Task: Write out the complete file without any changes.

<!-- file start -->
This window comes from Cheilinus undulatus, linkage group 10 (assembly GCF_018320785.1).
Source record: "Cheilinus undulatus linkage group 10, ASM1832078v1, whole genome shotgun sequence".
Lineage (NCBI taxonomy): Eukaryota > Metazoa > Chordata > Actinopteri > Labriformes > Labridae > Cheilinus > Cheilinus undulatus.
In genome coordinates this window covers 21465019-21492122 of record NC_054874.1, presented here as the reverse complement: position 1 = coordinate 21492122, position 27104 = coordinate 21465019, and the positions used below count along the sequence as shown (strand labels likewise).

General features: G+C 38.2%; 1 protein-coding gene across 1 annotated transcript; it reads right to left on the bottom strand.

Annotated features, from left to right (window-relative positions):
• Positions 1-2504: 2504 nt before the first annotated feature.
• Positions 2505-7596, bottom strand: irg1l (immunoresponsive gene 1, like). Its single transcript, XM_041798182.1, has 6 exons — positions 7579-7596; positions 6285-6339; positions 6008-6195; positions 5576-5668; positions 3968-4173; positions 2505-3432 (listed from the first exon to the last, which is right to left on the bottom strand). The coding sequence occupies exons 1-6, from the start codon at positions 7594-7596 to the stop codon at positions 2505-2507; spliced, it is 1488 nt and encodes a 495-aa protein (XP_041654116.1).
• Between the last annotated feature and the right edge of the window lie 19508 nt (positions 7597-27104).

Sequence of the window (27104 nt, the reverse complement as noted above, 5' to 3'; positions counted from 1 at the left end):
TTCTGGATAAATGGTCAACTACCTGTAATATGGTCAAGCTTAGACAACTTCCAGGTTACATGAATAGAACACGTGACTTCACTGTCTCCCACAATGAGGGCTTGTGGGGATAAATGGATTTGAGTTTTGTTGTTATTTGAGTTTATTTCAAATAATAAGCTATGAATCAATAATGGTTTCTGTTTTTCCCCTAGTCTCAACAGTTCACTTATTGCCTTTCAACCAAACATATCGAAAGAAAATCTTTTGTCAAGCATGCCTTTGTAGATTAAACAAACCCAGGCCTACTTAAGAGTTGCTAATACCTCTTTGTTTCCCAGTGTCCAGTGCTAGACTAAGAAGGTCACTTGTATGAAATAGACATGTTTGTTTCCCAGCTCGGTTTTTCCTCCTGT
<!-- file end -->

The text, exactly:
This window comes from Cheilinus undulatus, linkage group 10 (assembly GCF_018320785.1).
Source record: "Cheilinus undulatus linkage group 10, ASM1832078v1, whole genome shotgun sequence".
Lineage (NCBI taxonomy): Eukaryota > Metazoa > Chordata > Actinopteri > Labriformes > Labridae > Cheilinus > Cheilinus undulatus.
In genome coordinates this window covers 21465019-21492122 of record NC_054874.1, presented here as the reverse complement: position 1 = coordinate 21492122, position 27104 = coordinate 21465019, and the positions used below count along the sequence as shown (strand labels likewise).

General features: G+C 38.2%; 1 protein-coding gene across 1 annotated transcript; it reads right to left on the bottom strand.

Annotated features, from left to right (window-relative positions):
• Positions 1-2504: 2504 nt before the first annotated feature.
• Positions 2505-7596, bottom strand: irg1l (immunoresponsive gene 1, like). Its single transcript, XM_041798182.1, has 6 exons — positions 7579-7596; positions 6285-6339; positions 6008-6195; positions 5576-5668; positions 3968-4173; positions 2505-3432 (listed from the first exon to the last, which is right to left on the bottom strand). The coding sequence occupies exons 1-6, from the start codon at positions 7594-7596 to the stop codon at positions 2505-2507; spliced, it is 1488 nt and encodes a 495-aa protein (XP_041654116.1).
• Between the last annotated feature and the right edge of the window lie 19508 nt (positions 7597-27104).

Sequence of the window (27104 nt, the reverse complement as noted above, 5' to 3'; positions counted from 1 at the left end):
TTCTGGATAAATGGTCAACTACCTGTAATATGGTCAAGCTTAGACAACTTCCAGGTTACATGAATAGAACACGTGACTTCACTGTCTCCCACAATGAGGGCTTGTGGGGATAAATGGATTTGAGTTTTGTTGTTATTTGAGTTTATTTCAAATAATAAGCTATGAATCAATAATGGTTTCTGTTTTTCCCCTAGTCTCAACAGTTCACTTATTGCCTTTCAACCAAACATATCGAAAGAAAATCTTTTGTCAAGCATGCCTTTGTAGATTAAACAAACCCAGGCCTACTTAAGAGTTGCTAATACCTCTTTGTTTCCCAGTGTCCAGTGCTAGACTAAGAAGGTCACTTGTATGAAATAGACATGTTTGTTTCCCAGCTCGGTTTTTCCTCCTGT